The Common Good

Good News in Pew's Latest Survey

Whenever I hear those three little words -- "the latest poll" -- I generally tune out. Pollsters and survey-takers seldom ask the right questions, I've found, so the responses they get are less than reliable. One exception is the surveys conducted by The Pew Forum on Religion & Public Life, and the organization's U.S. Religious Landscape Survey, released Monday, June 23, proves why.

The Pew survey not only asks highly specific and carefully worded questions but also asks participants to provide detailed information about themselves. Demographic breakdowns go well beyond, say, the evangelical/mainline divide to subgroups such as Baptists in the evangelical tradition, the mainline tradition, or the historically black church traditions; mainline Christians who pray daily and regularly attend church services; and Catholics who consider religion to be very important in their lives.

So we know who Pew talked to, and that makes the results of this survey particularly compelling -- and encouraging to those of us who stubbornly hold on to the hope that we can effect political and social change by building on the common ground that unites us as Christians. And the meticulous wording of the survey enabled Pew analysts to recognize such nuances as the indirect influence of religion on political life.

Here's what I see in the survey as cause for hope:

  • Seventy to 87 percent of all Christians expressed dissatisfaction with the political system and the direction the country is taking. Imagine what we could accomplish if we turned that level of dissatisfaction into action.
  • Even though 48 percent of evangelicals prefer a smaller government that provides fewer services, 57 percent believe the government should do more to help the poor, even if it means going into debt. That may seem incongruous, but I don't think it is. To me, it indicates that evangelicals place a higher value on helping the poor than on some other governmental services.
  • Fifty-four percent of evangelicals believe stricter environmental laws and regulations are worth the cost. That's compared to 64 percent of mainline respondents, which dispels the long-held myth that mainliners and evangelicals are clearly divided on this issue.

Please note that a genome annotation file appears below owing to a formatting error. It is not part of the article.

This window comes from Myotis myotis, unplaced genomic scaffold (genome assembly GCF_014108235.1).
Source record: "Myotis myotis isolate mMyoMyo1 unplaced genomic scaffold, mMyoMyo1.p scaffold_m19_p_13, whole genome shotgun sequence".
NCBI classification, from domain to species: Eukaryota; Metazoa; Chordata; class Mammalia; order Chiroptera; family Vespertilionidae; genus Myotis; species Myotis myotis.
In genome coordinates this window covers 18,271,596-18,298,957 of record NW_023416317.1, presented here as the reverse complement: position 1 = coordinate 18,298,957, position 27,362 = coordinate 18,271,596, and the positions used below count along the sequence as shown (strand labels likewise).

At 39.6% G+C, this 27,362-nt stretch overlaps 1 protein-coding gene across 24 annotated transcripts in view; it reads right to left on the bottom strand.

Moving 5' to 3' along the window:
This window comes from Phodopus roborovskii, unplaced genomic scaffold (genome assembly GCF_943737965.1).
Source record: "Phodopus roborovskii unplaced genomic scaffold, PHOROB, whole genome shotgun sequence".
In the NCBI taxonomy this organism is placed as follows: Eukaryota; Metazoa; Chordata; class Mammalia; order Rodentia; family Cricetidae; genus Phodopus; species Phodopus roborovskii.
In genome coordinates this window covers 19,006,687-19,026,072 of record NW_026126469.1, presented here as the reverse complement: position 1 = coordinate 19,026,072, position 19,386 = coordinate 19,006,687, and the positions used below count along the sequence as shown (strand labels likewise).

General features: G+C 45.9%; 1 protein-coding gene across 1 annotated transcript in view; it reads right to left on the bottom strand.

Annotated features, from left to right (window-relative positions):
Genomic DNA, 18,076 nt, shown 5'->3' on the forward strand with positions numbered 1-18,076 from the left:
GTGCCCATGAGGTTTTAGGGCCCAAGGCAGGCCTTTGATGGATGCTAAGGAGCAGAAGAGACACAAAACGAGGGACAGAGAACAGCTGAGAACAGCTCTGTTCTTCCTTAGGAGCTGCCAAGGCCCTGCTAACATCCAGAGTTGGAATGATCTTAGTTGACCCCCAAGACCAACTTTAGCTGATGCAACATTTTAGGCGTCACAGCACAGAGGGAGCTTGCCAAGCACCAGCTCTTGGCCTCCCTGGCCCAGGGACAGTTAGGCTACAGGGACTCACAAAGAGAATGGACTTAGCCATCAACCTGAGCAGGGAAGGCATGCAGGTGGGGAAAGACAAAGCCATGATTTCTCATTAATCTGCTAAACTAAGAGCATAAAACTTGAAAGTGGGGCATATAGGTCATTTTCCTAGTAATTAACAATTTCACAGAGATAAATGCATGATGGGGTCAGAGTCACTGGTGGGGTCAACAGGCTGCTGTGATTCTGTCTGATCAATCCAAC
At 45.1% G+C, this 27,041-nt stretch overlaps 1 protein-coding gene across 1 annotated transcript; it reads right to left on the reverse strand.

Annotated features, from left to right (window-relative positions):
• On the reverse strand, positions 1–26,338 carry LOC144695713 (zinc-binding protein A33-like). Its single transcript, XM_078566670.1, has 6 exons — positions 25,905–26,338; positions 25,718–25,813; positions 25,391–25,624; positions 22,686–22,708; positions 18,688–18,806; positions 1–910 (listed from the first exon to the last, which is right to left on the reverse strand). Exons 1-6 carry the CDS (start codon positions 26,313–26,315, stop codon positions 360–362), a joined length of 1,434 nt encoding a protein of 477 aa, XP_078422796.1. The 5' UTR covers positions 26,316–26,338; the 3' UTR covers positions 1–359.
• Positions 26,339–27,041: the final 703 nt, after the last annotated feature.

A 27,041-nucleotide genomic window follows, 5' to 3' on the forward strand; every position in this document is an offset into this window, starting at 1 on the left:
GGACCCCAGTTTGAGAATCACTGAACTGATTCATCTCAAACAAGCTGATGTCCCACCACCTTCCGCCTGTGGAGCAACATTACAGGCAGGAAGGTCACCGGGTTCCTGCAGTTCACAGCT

• While only 48 percent of evangelicals favor diplomacy over military strength as a means of ensuring peace, I have to believe that's an improvement. (38 percent favor military might over diplomacy, with 16 percent responding "neither," "both," or "don't know.")
  • The gap between evangelicals and mainline Christians is also much narrower than was once the case with regard to foreign affairs. Fifty-four percent of evangelicals and 52 percent of mainliners believe we should pay more attention to domestic problems than to international problems.

That last question is one of the few I think could have been better worded. The alternative response was, "It's best for the future of our country to be active in world affairs." Given that wording, I would have also opted for paying more attention to problems at home. But the question makes no distinction, for example, between involvement in Iraq and involvement in Darfur. If it had, the responses likely would have been different.

In any event, the survey results indicate, among many other things, that Christians of all stripes are far more united on some social and political issues than our politicians and religious leaders would have the American public believe. And that's good news -- no, great news -- for everyone who favors working together to solve problems over battling it out along partisan or denominational lines.

Marcia Ford is the author of We the Purple: Faith, Politics and the Independent Voter.

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